Professor Peju Layiwola recently held her solo exhibition titled Benin 1897.com and The Restitution Question in 2010 at the J.F Ade Ajayi Auditorium Gallery, University of Lagos (Unilag), where she exhibited her recent body of works entitled Indigo Re-imagined at the same venue.
The exhibition brings together her overall experience and engagement with cloth in both research and studio experience working with youths in her Centre for Arts and Craft. It also situates her artistic practice at the junction of her Yoruba and Edo lineage.
Professor of Art History, University of Benin, Jean Borgatti, noted that Layiwola sought to transform the historical reading of the five-yard adire fabric and its cultural underpinnings, including techniques and materials, into a new or different art form that expresses the complexity of its origins and use.
It also suggested the changing patterns of use of different levels of skill, methods (wax resist), material (aniline dye in a variety of colours), design renditions (free-form in linear patterns, and other innovations by artists over the course of the latter part of the 20th century and the first decades of the 21st century.
Lending his voice, Director of the Mbari Institute for Contemporary African Art, Washington DC, Mimi Wolford, said Layiwola’s three-prong exhibition of cloth, clay and metal was quite a feat. Her huge wall of installation of quilted patchwork pieces of a variety of different patterns of adire confronted and astounded a message to be aware of the real wealth of a nation.
“While this installation is dazzling, it is the little appreciated metal stencils used in creating adire that have captured my heart. Layiwola has fabricated her own stencils, making them into a grid or a wall. Like lattice work, they are not a barrier, but an invitation to view each one and see-through each one, like a poem for the future,” he said.
Layiwola told the gathering that history played a major role in the choice of materials by in her work. Her art, she noted, was also inspired by her dual heritage. Being Yoruba and Edo, she enjoyed the advantage of seating on the shoulders of one’s culture, and peeping into the other. Sometimes, she appeared to sit on the shoulders of both and peep into the future. Much as she drew on these two cultures, she echoed her fascination with the ordinary and simple things that continue t6o inspire.
She added it had taken her quite some time but she thought more of creating these works which was about conceptualisation. “And when you have it in mind, then the rest is very easy,” she said.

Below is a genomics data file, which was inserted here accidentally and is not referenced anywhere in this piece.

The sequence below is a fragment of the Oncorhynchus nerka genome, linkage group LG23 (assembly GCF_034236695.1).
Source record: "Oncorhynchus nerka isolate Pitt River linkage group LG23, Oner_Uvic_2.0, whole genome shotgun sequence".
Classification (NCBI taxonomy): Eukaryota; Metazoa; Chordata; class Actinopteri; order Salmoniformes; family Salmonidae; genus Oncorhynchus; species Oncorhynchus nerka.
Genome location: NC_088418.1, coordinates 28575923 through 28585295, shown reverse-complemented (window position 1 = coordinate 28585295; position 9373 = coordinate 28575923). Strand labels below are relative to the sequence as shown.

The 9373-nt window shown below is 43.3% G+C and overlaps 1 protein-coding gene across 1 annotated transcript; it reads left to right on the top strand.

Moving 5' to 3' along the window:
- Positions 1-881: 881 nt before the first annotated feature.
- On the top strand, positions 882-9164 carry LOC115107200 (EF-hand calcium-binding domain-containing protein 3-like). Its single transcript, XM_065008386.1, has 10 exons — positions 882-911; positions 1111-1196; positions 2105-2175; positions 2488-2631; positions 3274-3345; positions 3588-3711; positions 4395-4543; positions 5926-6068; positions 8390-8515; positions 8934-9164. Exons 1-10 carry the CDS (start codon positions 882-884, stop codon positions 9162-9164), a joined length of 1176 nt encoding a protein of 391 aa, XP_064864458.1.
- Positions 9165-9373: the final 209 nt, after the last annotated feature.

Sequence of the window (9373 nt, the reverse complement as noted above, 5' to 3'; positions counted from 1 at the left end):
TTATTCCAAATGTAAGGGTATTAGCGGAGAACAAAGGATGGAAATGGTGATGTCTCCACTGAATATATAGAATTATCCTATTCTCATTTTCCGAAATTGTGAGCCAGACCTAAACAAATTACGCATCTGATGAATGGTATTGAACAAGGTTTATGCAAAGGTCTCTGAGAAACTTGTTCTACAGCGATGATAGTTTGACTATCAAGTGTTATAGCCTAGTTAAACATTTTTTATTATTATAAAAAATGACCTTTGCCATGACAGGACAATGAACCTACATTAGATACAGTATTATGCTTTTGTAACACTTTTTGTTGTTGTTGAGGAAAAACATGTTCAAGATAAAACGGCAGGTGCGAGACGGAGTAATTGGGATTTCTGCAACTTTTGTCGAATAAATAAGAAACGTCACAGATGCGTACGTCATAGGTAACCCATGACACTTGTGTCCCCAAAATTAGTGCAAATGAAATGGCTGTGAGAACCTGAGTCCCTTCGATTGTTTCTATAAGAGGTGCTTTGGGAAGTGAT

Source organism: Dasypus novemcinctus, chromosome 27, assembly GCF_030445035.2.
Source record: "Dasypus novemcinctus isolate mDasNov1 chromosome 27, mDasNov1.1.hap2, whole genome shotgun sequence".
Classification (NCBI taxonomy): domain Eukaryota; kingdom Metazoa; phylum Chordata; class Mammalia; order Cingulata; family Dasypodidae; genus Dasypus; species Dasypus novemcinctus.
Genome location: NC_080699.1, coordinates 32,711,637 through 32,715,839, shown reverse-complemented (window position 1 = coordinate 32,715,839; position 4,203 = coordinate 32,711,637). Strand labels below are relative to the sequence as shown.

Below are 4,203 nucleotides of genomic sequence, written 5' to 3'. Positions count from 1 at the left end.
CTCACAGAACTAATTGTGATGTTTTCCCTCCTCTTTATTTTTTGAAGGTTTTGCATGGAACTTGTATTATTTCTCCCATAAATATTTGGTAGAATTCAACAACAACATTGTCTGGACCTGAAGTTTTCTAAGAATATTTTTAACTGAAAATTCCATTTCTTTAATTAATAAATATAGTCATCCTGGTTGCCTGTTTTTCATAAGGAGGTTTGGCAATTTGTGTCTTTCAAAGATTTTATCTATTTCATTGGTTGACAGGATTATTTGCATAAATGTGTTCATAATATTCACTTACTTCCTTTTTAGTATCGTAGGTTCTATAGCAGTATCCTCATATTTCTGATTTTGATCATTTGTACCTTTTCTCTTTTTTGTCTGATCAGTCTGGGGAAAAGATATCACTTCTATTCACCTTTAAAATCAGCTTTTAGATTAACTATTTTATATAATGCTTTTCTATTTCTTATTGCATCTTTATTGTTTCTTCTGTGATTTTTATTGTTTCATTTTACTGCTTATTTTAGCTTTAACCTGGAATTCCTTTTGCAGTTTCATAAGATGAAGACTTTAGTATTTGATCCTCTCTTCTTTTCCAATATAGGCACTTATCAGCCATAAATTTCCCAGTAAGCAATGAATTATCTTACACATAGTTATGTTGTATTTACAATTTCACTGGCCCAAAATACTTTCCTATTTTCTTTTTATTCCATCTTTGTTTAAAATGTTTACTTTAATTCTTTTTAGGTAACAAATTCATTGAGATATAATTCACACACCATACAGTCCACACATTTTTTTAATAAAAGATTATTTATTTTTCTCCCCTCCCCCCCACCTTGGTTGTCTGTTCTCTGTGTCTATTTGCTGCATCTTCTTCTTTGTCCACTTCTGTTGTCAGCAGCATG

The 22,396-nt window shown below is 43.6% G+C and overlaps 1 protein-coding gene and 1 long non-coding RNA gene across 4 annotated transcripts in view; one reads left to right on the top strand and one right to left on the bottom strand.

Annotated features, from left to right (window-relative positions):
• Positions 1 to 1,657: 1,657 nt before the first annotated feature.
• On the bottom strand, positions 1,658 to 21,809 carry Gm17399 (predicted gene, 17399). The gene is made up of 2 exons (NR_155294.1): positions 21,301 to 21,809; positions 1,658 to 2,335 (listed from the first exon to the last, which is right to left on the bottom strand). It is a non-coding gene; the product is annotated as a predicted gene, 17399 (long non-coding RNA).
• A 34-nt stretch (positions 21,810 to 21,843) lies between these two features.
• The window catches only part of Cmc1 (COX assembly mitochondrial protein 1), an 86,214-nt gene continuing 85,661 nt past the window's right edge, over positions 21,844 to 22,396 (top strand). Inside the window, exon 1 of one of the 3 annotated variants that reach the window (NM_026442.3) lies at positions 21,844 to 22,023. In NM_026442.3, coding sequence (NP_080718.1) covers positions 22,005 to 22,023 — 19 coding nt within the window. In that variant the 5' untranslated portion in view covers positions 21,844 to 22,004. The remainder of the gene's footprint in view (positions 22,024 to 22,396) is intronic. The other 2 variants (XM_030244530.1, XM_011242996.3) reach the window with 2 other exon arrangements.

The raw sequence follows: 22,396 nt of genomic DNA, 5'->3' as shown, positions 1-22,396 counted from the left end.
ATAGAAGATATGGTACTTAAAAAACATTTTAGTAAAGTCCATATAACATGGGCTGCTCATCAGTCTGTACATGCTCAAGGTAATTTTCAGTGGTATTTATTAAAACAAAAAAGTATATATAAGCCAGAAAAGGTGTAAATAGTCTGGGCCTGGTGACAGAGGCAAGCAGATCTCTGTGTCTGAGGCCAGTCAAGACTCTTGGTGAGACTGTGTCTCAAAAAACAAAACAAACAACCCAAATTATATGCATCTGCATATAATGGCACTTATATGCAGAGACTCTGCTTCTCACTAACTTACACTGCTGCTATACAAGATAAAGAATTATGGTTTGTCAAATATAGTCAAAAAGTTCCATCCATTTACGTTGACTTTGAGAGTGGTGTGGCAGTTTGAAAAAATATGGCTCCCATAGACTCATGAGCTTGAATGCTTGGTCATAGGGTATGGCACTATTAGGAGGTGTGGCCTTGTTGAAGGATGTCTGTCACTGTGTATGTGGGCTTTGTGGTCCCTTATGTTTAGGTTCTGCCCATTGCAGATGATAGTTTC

She, subsequently, started thinking about that, a very long period of time during the exhibition that she had in South Africa, a year ago, she engaged in social clothes and how the styles related to colonial history. For this exhibition, she began to think about all these layers of working with cloth, where she did the centenary project where she designed those costumes.
Coming to Ibadan in 1989, when she did her masters, she began to look at cloth that coriginated from her father’s lineage in Idumagbo, Lagos State, and when she got married to her husband who hailed from Iseyin, a very popular weaving centre in Oyo State, she began to collect fabrics since that time and kept them aside not, knowing what she would do with it; but the spark came when she began to think about moving on from the motif topic of Benin dominated objects and the fact that it was very topical now.
After her exhibition in 2010, she began to think about that and engaging in horizon that would expand the scope of cloth and take it away from the domain of crafts and take it to a scholarly domain where we could engage in two different materials.
She declared, “So, this exhibition is about cloth, but it is not cloth. It in only one artwork that is made mainly of cloth, so being able to use it in different ways expands the meaning of cloth. Cloth itself goes beyond mere closing of the body; it also tells the philosophies of people.”
Some of the works exhibited included Even Mother’s Wrapper couldn’t Cover, Atewo Lara Owo Enikinanije, Orimipe, Aso Ibora, 1 & 2, Stamping History, Close Up, Sun Bebe, Indigo Wrapper, Body Blue, among others.